While the young man at whose funeral you officiated may not have been a baptized Catholic, his family obviously was. Their faith was important to them... so much so that they have obviously never stopped trying to reach this young man. He is in God's hands and mercy now, true, but they still have the need to share their faith with each other... and by extension, with you.

May God bless you in your service to Him.1

ER said...

As was previously mentioned, this young man was not technically Catholic, seeing as how he did not receive the sacraments. This is probably the main reason he did not receive a Catholic burial. I would also like to emphasize the point that the Catholic Church condemns nobody to hell. In fact, the Catechism states the following regarding suicide in paragraph 2282:

"Grave psychological disturbances, anguish, or grave fear of hardship, suffering, or torture can diminish the responsibility of the one committing suicide."

In other words, the Church realizes that although he did commit suicide, nobody, except for God, knows the reasons and that state of this person's soul at the time of his death.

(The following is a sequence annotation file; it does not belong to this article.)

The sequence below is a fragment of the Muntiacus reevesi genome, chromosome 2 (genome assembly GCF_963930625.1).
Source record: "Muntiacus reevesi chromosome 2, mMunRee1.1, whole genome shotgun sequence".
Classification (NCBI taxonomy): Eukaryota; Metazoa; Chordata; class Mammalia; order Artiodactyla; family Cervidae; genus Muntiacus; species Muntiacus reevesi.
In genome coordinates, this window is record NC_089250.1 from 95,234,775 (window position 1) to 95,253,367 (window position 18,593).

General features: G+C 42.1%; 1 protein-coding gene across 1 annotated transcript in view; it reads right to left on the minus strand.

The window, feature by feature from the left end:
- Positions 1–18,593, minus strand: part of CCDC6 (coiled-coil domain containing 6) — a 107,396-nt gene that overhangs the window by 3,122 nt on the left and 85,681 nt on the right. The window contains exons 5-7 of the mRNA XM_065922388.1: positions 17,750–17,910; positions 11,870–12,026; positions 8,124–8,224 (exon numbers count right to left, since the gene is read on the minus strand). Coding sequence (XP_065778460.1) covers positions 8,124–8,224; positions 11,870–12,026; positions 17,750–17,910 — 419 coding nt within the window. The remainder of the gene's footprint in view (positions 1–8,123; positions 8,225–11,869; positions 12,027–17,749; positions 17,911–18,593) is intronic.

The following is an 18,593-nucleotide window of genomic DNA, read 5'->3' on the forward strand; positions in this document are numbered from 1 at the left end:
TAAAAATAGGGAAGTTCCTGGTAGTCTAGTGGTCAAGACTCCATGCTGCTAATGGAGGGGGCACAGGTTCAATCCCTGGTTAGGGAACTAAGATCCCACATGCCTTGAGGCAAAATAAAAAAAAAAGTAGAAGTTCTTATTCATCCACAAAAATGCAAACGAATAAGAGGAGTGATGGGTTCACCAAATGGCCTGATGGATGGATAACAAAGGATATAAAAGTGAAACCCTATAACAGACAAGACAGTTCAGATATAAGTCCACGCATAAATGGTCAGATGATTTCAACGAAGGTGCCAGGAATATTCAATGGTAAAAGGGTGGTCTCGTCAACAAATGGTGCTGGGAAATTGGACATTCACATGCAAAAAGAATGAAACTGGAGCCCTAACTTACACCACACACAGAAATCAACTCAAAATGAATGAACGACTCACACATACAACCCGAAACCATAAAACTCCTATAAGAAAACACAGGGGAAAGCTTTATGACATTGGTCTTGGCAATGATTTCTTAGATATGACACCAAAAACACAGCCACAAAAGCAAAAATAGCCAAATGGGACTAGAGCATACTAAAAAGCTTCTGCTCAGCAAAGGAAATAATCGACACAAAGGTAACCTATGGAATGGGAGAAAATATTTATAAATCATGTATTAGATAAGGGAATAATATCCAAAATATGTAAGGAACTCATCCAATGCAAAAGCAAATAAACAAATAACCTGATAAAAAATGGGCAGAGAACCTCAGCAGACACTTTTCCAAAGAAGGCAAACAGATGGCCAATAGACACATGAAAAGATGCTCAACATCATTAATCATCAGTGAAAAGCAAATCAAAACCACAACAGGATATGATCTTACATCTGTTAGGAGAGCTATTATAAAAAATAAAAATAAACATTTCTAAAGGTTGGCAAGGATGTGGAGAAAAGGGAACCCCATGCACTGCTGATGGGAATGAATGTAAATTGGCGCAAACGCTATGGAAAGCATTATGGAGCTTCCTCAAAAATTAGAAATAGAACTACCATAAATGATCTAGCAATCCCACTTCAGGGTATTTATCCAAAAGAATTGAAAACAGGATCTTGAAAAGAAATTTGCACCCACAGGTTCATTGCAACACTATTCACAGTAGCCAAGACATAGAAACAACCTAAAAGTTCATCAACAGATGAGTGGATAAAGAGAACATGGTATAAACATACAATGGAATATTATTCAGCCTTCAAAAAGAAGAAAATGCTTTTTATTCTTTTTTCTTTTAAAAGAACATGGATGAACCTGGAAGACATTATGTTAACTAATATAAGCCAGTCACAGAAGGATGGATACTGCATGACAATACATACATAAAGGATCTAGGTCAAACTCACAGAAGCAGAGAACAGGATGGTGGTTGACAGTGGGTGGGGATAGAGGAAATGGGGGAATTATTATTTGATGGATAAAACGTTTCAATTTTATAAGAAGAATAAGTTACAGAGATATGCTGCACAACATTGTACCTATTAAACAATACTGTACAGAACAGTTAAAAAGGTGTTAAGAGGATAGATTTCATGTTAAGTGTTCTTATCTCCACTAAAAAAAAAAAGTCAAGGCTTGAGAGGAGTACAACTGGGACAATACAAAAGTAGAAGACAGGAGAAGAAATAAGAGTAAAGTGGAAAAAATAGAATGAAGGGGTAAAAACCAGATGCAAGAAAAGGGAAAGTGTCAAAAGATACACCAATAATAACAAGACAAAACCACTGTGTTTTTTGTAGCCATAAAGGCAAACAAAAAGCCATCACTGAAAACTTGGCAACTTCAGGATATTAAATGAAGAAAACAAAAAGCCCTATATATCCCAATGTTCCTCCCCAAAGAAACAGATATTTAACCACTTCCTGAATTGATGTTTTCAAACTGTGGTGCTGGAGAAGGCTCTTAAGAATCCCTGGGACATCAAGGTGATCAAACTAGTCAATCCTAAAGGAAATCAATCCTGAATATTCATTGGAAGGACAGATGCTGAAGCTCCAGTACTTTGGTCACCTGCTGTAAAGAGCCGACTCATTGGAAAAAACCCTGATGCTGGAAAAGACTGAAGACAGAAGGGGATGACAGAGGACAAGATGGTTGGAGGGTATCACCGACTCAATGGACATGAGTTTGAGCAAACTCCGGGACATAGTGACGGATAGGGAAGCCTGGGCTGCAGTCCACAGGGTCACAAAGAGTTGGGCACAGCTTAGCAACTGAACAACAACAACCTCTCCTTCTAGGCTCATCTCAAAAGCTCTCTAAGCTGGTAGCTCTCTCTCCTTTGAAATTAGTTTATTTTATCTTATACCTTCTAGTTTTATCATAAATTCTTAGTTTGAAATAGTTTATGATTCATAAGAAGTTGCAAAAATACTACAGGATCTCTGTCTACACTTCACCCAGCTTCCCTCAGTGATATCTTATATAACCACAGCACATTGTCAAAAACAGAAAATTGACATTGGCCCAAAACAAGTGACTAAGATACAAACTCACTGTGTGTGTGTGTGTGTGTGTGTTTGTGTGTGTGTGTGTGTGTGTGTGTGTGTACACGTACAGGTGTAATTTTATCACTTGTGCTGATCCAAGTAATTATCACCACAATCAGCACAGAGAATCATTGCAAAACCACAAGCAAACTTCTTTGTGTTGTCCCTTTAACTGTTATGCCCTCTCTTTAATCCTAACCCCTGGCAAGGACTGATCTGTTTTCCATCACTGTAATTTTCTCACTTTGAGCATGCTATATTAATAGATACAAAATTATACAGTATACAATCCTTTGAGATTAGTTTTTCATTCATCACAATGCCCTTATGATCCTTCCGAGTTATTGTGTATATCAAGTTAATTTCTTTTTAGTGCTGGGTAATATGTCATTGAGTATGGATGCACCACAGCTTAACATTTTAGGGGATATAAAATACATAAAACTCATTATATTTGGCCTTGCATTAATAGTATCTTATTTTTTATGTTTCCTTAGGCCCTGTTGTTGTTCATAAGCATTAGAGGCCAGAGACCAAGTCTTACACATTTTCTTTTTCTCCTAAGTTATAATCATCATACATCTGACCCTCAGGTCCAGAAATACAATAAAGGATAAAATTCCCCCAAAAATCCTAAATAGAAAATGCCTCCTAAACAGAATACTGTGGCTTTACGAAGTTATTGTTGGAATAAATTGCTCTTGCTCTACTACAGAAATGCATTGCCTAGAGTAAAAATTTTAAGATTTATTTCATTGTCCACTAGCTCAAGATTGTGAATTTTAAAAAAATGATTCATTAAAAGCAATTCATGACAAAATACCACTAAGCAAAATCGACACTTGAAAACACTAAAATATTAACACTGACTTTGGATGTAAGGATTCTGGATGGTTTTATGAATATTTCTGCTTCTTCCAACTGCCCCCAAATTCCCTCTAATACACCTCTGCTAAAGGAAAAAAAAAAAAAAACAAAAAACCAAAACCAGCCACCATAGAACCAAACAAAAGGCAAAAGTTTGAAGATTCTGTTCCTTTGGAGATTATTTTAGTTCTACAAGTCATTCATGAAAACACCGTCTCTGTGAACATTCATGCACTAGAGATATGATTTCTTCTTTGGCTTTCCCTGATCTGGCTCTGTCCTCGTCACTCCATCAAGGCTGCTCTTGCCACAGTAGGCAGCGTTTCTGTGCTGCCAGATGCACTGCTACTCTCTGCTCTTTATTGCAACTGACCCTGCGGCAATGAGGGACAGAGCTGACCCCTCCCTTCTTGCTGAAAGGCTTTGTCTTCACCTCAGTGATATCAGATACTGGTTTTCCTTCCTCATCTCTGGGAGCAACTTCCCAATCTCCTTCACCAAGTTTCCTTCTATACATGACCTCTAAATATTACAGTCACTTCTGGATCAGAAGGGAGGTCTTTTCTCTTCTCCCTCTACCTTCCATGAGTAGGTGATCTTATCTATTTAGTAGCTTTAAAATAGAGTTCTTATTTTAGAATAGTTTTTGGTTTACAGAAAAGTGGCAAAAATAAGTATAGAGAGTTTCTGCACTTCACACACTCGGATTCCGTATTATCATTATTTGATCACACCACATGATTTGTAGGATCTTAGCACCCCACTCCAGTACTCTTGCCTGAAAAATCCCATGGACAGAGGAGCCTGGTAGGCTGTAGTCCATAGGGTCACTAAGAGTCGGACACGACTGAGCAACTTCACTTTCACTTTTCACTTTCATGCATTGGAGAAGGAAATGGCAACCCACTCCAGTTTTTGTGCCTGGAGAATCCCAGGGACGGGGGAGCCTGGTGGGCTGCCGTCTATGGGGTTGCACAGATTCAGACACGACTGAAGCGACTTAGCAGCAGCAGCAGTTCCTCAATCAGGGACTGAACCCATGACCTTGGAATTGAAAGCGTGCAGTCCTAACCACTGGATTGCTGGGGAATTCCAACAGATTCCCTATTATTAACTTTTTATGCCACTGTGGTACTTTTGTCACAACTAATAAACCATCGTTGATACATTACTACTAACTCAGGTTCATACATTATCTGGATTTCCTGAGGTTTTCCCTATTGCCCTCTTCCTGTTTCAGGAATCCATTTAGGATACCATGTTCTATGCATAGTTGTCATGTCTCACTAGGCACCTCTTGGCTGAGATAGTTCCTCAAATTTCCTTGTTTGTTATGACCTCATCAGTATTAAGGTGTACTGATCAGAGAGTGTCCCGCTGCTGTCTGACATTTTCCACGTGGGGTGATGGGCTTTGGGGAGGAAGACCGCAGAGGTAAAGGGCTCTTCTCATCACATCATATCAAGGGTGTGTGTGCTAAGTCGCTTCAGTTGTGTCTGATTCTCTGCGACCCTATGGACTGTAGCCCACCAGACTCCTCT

Thank you for comforting his family in such difficult times.

Laura Beth said...

Since several other posters have pointed out that this young man is not necessarily in hell, I'll just offer a few references on Catholic funerals.

Catholic funerals are, generally speaking, performed for Catholics at their home parish. And one becomes a Catholic by being baptized. A Catholic priest refusing to perform a funeral for this man doesn't mean that the Church has judged him to be in hell, just that he didn't belong to the Church. (Canon Law 1176-1185 deals with Catholic funerals and can be read online here: http://www.deaconsplace.org/~canonlaw/code/book_4.htm)